Journal of Water Resource and Protection
Vol.4 No.6(2012), Article ID:19896,9 pages DOI:10.4236/jwarp.2012.46040

Determination of Aquifer Properties and Groundwater Vulnerability Mapping Using Geoelectric Method in Yenagoa City and Its Environs in Bayelsa State, South South Nigeria

Kenneth S. Okiongbo*, Edirin Akpofure

Department of Geology & Physics, Niger Delta University, Wilberforce Island, Nigeria

Email: *

Received March 15, 2012; revised April 9, 2012; accepted May 12, 2012

Keywords: Geoelectrical Soundings; Aquifer Properties; Transmissivity; Transverse Resistance


Nineteen Schlumberger vertical electrical soundings (VES) were carried out within and around Yenagoa city, South South Nigeria, using a maximum current electrode separation ranging between 300 - 400 m. The objectives of the study were 1) to evaluate the possibility of mapping Quaternary sediments to infer the geological structure from the electrical interpretation and identify formations that may hold fresh water with low concentration of conducting minerals such as iron 2) to evaluate the vulnerability of the aquifer in the study area. The interpretation of the data collected was by computer assisted iterative interpretation using 1-D inversion technique software (1X1D, Interpex, USA). The results of the interpretation revealed four distinct geoelectric layers. Sounding curve types obtained in the area are mostly of the form ρ1 > ρ2 < ρ3 < ρ4 (where ρ is the density) but fresh water lenses with low concentration of conducting minerals such as iron were obtained only in locations that exhibit ρ1 < ρ2 > ρ3 < ρ4 curve types. Depth to the aquifer ranges from 4.5 m in the vicinity of VES 05 to 27.0 m at the vicinity of VES 14. The resistivity of the aquiferous horizon varies between 60 - 2868 Ωm. High transverse resistance values obtained were associated with zones of high transmissivity which agrees with the geology of the Benin Formation (Coastal Plain sands) consisting of fine-medium-coarse sands. The aquifer vulnerability map illustrates the impermeability of the overburden clay layer. Values of >0.5 mhos indicate good protective capacity, while values <0.3 mhos indicate vulnerable zones with probable risk of contamination.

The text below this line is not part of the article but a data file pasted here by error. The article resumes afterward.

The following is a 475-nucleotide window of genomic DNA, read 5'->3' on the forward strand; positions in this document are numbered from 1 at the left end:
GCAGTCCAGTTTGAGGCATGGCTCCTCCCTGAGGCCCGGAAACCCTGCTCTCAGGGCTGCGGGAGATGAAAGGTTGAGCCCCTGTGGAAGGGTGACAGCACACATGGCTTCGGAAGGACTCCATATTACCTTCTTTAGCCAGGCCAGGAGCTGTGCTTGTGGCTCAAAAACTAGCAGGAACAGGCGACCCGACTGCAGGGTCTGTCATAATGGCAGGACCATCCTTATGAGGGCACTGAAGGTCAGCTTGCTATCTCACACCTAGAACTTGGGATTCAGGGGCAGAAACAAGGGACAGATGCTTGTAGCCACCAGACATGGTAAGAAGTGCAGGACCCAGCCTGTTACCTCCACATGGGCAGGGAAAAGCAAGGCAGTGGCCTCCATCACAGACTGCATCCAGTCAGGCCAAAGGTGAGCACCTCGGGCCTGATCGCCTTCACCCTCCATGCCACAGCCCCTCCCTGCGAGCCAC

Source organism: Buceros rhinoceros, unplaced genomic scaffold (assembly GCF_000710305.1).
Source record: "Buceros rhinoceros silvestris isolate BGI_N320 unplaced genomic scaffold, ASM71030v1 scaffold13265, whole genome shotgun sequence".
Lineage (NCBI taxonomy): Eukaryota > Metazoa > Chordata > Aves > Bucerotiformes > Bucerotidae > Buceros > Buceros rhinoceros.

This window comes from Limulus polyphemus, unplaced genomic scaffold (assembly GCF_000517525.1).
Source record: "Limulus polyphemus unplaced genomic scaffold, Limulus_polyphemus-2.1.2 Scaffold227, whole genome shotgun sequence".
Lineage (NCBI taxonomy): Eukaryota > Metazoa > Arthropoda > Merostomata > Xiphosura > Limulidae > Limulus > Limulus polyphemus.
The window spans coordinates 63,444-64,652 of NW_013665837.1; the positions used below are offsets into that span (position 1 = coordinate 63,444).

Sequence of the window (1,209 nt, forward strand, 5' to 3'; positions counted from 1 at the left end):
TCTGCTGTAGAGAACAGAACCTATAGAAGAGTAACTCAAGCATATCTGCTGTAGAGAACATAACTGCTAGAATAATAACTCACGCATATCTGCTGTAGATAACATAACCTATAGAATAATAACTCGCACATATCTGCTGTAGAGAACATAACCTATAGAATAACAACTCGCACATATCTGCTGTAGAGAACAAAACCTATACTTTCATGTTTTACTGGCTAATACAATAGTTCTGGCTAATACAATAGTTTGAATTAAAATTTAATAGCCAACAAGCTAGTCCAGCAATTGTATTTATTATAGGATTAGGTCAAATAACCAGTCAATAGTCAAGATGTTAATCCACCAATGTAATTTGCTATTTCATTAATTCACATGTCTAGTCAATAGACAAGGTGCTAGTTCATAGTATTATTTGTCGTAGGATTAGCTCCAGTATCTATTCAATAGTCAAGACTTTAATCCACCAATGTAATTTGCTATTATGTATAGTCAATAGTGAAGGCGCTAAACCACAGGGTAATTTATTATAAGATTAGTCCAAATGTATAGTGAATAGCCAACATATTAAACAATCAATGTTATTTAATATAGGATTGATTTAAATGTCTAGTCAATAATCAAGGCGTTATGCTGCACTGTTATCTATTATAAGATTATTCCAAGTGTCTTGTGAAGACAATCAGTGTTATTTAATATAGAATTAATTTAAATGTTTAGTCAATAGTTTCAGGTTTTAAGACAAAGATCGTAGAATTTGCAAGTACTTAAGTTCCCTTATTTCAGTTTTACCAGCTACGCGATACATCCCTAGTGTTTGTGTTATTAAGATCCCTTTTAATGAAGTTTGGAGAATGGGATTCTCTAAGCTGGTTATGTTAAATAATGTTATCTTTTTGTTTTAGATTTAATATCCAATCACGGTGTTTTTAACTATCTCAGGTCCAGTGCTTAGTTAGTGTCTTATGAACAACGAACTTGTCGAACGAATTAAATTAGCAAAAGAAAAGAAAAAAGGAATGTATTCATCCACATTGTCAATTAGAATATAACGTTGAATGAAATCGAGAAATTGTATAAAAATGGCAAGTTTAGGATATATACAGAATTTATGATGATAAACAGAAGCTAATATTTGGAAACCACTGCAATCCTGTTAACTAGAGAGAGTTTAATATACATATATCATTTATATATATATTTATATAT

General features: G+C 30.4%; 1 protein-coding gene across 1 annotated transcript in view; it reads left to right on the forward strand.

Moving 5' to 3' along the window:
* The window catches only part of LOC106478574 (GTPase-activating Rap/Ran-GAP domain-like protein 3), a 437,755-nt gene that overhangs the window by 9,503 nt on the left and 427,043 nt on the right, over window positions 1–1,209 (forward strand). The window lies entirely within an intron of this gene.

1. Introduction